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Wasini Island and Shimoni Town – Kenya East Africa

Shimoni is a small town right at the Southern end of Kenya just before you enter Tanzania, it has a large island just offshore which is called Wasini.

I love taking the boat from my mooring in Mtwapa Creek and heading to Shimoni for the weekend, the journey is fifty-six nautical miles heading south along the coast. The Indian Ocean along the coast of East Africa is a lovely friendly ocean.  We get up early and head out of Mtwappa Creek at around 05:30 at this time of day the water is invariably flat calm. Living in the tropics means we get pretty much twelve-hour days and two or some say three seasons.  From September to through to March we get what is called here the Kaskazi, this means the wind blows in from the North East, this is the hot time for us. Then from March through to May, we get the Matili, this is a period of change when the wind sometimes blows from the North East and sometimes from the South East. When it finally makes its mind up in early May the wind moves around to the South East this we call the Kusi, our cold time.

We are very lucky as the weather never blows offshore. However, we do have very strong currents along our coastline and no Coast Guard or Navy.  This brings a new meaning to safety at sea! If we are motoring, we always have two engines, with plenty of fuel from two separate sources.  A VHF radio is nice, but now in the age of mobile phones, a good friend with a boat is an essential requirement.  If your engines go down, you will either be taken to Somalia in the North or down to the island of Pemba or Zanzibar in the South even with the onshore winds you still cannot make it to land.

This particular time was Christmas of 2004 I bundled my four kids and my wife on the boat along with all the diving equipment, snorkelling stuff and all the other things a family needs for a week away in Shimoni. We cruised out at 05.30 from Mtwappa Creek once we were clear of the entrance and in the deepwater I turned south and sat back for a lovely trip.  The kids were asleep in the bow of the boat as we cruised along.  Once you are passed Mombasa Island, the coast is mostly unspoilt, endless undulating sand dunes, small hotels dotted among the palm trees and long golden beaches inside the safety of the lagoon. The trip takes about four hours in the morning as the sea is flat calm, almost like glass, and a beautiful green-blue color. This part of the ocean always has dolphins which come and visit, they love to jump at the bow landing only a few feet away from the boat if you are lucky they will do some tricks, jumps and spins. Christmas time is also the time to see the Whale Sharks, they are such large beasts but really hard to spot, usually, all you get above the water is a short floppy fin which is grey with blue spots.  Once we get past the port of Mombasa the kids are up and searching for the floppy fin, all directions as we pass Shella Beach my daughter spots the fin just off to our starboard side, this leads to loads of excitement and grabbing of snorkels, masks and flippers from the bag.  We slowly pull up to within about twenty yards of this massive fish.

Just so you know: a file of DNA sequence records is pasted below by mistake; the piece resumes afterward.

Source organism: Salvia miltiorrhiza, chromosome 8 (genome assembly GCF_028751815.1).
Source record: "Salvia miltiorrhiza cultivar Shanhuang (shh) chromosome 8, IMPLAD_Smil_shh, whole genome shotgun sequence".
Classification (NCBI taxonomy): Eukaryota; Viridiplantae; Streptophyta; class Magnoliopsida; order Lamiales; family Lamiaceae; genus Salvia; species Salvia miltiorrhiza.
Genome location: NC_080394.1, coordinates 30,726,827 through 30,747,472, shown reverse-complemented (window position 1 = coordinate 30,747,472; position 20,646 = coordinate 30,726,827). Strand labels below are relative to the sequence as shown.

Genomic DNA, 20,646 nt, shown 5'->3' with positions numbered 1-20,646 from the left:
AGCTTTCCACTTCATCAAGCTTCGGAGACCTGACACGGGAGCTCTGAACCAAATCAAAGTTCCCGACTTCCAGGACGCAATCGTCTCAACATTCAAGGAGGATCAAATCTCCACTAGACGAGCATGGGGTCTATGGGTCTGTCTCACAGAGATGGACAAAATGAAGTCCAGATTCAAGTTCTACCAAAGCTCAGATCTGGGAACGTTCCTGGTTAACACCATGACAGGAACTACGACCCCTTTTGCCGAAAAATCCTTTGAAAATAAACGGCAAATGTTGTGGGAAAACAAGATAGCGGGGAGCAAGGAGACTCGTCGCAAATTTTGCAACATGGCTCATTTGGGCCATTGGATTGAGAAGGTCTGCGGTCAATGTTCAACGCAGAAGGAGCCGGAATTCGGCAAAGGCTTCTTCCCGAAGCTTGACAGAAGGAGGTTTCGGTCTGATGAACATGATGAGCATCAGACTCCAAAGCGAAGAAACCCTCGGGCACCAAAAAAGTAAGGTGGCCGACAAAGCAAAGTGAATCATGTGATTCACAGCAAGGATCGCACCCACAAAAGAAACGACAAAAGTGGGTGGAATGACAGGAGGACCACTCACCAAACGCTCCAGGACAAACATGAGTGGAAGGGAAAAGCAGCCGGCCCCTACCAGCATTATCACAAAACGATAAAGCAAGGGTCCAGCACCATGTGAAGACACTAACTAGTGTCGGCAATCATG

The Whale Shark is one of the largest fish in the ocean, there is an ongoing debate as to which is the biggest the Whale Shark or the Basking Shark.  These creatures are up to fifteen yards long, with a pale grey skin and large black spots.  The Whale Shark is harmless it eats krill, small plankton in the water.  The fish looks awesome as it cruises just underwater next to the boat with its huge mouth wide open filtering the krill.

My wife takes the helm of our boat as we all get ready for a snorkelling extravaganza.  The basic rule is, do not touch and move slowly. My kids have swum with Whale Sharks before and many other fish, the two oldest ones are accomplished divers, and all four of them have been in the water and swimming since they were born. My son is basically a fish.  We all slip into the water about fifteen yards from this enormous fish and slowly fin over towards it.  The Whale Shark does not seem to mind us interrupting it for a while, it continues on its way heading south down towards Mozambique. Snorkelling with one of these fish is a real lifetime experience for anyone who enjoys the ocean.  The animal is so large when you swim up to it you feel so small.  The Whale Shark slowly swims through the water, there is no rush so we can get lovely and close. The mouth is huge which is an understatement, as it swims through the water it keeps its mouth wide open taking in thousands of gallons of water, then filter out the tiny organisms it needs for its food.  When we are done, and the fish wanders off on its way south we climb out of the water back onto the boat.  I look at my kids and feel an amazing feeling as a parent, it took a lot for us all to make the move from central London in the UK, living in the inner city.  Now I can see the smiles on their faces, I believe this empowers them, the chatter at seeing such a magnificent creature in the ocean and then swimming with it, this makes all the difficulties I have been through worthwhile.